The Korea Herald


MMCA to bolster global presence, commemorate Paik Nam-june’s legacy

By Park Yuna

Published : Jan. 10, 2022 - 09:11

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"SocialSim" by Hito Steyerl (Courtesy of the artist, Andrew Kreps Gall)
The National Museum of Modern and Contemporary Art, Korea will expand international ties with overseas museums and commemorate video art pioneer Paik Nam-june’s legacy this year to coincide with the unveiling of “The More The Better,” the largest work by the artist, after a years-long restoration.

The state museum, which has been invited to the dOCUMENTA Kassel 15, a global contemporary art exhibition in Kassel, Germany scheduled to kick off on June 18, will present “2022 MMCA Asia Project in dOCUMENTA Kassel 15” as part of its biennale MMCA Asia Project during aI three-month exhibition.

In September Korea’s modern art will be exhibited at Los Angeles County Museum of Art through “The Space Between: The Modern in Korean Art.” The show, curated by LACMA curator Virginia Moon and featuring 140 artworks by Korea’s leading modern artists, will run through February 2023.

“It is an unprecedented exhibition for MMCA to thoroughly showcase Korean modern art at a museum overseas. We have a close relationship with LACMA and hopefully the exhibition can lead to another exhibition that focuses on Korean contemporary art,” Yun Bum-mo, director of MMCA, said at a press conference Friday.

In Korea, two exhibitions dedicated to Paik Nam-june, South Korea’s pioneering video artist, will be held in June and November, to commemorate the restoration of “The More The Better.” The restoration is scheduled to be completed in the first half this year. The tower comprising 1,003 CRT monitors was installed in 1988 at MMCA Gwacheon. 

A poster of “1993 Whiteny Biennale in Seoul” will be shown as part of the exhibition “Paik Nam June Effect” scheduled in November (MMCA) A poster of “1993 Whiteny Biennale in Seoul” will be shown as part of the exhibition “Paik Nam June Effect” scheduled in November (MMCA)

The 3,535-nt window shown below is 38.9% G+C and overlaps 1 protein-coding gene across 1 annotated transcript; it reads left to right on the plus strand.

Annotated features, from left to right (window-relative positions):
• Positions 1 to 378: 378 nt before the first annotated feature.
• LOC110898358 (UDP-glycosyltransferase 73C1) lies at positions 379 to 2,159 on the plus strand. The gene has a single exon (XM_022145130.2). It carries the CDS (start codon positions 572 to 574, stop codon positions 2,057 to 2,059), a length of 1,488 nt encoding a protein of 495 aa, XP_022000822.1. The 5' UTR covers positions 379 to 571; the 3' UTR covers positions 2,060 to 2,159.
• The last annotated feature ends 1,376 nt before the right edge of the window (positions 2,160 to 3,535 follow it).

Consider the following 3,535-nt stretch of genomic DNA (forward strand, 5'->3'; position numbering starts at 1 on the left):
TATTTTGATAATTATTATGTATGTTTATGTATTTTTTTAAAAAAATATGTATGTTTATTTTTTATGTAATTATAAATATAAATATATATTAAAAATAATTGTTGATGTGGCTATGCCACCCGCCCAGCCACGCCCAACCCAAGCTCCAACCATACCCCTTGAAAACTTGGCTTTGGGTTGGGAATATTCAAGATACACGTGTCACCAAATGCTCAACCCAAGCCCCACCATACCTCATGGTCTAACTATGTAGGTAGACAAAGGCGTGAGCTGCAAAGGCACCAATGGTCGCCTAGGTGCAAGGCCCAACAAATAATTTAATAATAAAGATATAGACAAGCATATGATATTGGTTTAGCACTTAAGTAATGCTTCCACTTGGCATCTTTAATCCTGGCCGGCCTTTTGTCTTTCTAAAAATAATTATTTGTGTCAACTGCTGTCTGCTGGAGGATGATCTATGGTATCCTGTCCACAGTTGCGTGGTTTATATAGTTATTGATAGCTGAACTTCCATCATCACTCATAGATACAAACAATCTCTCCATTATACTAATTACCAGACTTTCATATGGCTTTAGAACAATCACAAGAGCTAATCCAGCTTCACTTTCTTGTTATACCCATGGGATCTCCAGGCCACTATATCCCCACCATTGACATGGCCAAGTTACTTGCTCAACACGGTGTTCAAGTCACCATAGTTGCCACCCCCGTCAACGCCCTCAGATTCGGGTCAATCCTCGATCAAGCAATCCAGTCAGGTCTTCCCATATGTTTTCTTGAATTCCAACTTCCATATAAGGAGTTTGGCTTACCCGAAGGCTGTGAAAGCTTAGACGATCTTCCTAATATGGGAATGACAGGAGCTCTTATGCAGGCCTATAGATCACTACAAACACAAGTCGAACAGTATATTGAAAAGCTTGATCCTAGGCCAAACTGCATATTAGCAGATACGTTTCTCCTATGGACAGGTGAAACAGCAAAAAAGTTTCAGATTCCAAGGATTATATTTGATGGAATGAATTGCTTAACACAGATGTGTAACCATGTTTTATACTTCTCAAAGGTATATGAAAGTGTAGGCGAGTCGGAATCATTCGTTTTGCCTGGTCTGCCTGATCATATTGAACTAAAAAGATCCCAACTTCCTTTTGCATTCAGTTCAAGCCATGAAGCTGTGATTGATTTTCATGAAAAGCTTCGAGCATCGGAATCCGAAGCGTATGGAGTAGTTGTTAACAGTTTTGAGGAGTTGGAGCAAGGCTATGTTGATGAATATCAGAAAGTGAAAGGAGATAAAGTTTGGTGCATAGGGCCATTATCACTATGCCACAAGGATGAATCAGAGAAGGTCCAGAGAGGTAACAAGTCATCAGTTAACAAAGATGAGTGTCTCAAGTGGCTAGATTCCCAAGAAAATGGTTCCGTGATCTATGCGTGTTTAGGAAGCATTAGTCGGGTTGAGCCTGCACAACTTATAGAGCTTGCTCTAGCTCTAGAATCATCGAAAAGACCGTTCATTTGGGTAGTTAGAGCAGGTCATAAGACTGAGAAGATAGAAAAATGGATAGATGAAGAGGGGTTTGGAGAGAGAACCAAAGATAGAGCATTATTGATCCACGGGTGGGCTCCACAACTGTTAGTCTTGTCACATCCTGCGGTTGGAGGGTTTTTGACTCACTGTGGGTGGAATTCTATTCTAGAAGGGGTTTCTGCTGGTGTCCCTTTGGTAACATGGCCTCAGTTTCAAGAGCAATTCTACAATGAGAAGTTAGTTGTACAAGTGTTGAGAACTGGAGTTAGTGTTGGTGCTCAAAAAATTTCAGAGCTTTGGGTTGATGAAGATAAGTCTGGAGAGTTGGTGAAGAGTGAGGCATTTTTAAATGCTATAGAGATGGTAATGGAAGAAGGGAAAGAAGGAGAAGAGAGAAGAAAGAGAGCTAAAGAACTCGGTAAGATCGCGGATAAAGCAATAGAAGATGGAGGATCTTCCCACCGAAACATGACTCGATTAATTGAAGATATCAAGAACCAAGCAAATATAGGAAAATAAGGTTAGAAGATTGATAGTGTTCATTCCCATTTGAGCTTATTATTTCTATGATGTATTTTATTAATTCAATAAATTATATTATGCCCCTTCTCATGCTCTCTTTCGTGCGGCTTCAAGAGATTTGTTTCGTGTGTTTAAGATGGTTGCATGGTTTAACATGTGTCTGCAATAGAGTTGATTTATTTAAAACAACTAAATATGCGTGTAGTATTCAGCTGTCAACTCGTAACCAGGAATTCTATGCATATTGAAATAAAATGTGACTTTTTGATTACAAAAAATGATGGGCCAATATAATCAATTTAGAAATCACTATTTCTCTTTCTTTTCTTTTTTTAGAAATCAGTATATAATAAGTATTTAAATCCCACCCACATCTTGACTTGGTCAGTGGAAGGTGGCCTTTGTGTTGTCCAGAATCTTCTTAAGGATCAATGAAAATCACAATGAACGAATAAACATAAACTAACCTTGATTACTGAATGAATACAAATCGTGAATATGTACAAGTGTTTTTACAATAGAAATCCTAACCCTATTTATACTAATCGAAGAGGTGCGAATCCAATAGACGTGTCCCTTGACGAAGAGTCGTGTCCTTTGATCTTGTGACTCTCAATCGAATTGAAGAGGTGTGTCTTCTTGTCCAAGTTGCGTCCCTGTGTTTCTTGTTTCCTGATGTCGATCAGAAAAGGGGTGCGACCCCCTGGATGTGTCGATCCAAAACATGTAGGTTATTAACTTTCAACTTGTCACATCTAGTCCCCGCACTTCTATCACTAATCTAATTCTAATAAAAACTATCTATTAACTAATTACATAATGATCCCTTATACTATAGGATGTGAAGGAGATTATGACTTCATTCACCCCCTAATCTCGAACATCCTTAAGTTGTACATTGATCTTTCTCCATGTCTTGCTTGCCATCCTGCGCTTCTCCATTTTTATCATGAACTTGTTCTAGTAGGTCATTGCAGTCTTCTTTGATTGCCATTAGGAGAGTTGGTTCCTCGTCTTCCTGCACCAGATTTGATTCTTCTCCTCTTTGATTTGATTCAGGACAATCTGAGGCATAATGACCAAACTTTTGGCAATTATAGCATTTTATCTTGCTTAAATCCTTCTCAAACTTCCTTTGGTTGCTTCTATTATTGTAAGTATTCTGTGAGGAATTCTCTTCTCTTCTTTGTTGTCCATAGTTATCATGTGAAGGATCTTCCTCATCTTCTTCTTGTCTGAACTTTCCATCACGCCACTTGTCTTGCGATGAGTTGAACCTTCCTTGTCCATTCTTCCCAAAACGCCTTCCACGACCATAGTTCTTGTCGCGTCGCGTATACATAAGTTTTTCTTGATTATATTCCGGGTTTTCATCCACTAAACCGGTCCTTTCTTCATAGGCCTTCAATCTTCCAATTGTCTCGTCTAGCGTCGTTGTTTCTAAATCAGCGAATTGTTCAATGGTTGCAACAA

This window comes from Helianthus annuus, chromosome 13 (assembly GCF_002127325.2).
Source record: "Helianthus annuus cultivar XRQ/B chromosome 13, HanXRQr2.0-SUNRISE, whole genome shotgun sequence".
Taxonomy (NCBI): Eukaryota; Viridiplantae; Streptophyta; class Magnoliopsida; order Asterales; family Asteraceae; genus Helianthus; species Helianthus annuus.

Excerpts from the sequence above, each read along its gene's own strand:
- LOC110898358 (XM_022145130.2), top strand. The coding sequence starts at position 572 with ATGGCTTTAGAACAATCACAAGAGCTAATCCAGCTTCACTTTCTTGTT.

The exhibition “The More, The Better Archive” will kick off in June, featuring the history of the restoration of “The More The Better,” as well as numerous archival materials about the artist’s work.

An exhibition in November, “Paik Nam June Effect,” will showcase artists whose works were influenced by Paik in the mid to late 1990s.

“The restoration is in the final stage, and will have a lighting ceremony in the first half of the year, unveiling it to the public. We will also publish a white book on the restoration to share the process. For the exhibition ’The More, The Better Archive,’ we have collected a lot of valuable archives to understand the artistic world of Paik,” Youn said.

He added that experts were still discussing whether the video tower will operate continuously or at designated times, in consideration of the lifespan of CRT monitors. The museum has decided to maintain the protocol of the five-story video tower by replacing or repairing CRT screens instead of using LED monitors.

Among the international exhibitions at the museum this year are “20th century Chinese Art from the Collection of National Art Museum of China” in November, which will bring works by 20th century Chinese artists from the collection of the Beijing-based museum.

Korea’s first solo exhibition of Hito Steyerl, one of today’s most influential media artists, will be held in April while a solo exhibition by Austrian conceptual artist Peter Weibel is scheduled to open in December.